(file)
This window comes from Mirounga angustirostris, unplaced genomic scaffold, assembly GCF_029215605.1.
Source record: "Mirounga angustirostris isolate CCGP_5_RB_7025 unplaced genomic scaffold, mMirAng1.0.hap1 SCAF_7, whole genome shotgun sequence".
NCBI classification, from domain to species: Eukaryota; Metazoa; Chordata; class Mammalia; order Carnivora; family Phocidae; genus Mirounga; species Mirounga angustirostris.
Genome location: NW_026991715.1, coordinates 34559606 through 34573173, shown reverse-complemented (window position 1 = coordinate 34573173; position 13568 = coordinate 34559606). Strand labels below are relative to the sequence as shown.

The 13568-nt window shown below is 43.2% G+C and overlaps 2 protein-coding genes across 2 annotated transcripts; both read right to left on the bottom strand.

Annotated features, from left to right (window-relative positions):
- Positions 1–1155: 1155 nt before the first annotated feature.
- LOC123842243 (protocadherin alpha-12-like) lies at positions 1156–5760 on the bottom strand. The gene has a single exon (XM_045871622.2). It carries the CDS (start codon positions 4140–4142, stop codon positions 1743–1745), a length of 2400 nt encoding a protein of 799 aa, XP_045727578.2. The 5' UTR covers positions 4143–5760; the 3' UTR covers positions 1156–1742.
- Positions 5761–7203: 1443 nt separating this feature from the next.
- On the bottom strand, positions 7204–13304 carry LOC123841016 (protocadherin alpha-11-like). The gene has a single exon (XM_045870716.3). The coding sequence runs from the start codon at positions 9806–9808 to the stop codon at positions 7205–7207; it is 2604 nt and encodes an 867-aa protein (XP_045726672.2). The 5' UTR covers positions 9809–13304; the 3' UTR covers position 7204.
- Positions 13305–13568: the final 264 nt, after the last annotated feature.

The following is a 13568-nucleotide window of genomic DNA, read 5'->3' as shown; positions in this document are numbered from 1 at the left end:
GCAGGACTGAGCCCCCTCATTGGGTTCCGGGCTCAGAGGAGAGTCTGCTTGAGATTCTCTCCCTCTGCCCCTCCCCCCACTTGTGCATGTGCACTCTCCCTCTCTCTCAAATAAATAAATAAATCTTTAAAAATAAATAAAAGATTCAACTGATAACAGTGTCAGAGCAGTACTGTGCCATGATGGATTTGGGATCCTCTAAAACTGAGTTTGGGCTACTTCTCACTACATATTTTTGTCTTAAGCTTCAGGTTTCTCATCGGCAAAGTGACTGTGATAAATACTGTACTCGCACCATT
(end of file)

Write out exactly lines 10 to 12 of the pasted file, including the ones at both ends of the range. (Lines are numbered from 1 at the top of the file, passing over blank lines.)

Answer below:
- On the bottom strand, positions 7204–13304 carry LOC123841016 (protocadherin alpha-11-like). The gene has a single exon (XM_045870716.3). The coding sequence runs from the start codon at positions 9806–9808 to the stop codon at positions 7205–7207; it is 2604 nt and encodes an 867-aa protein (XP_045726672.2). The 5' UTR covers positions 9809–13304; the 3' UTR covers position 7204.
- Positions 13305–13568: the final 264 nt, after the last annotated feature.

The following is a 13568-nucleotide window of genomic DNA, read 5'->3' as shown; positions in this document are numbered from 1 at the left end: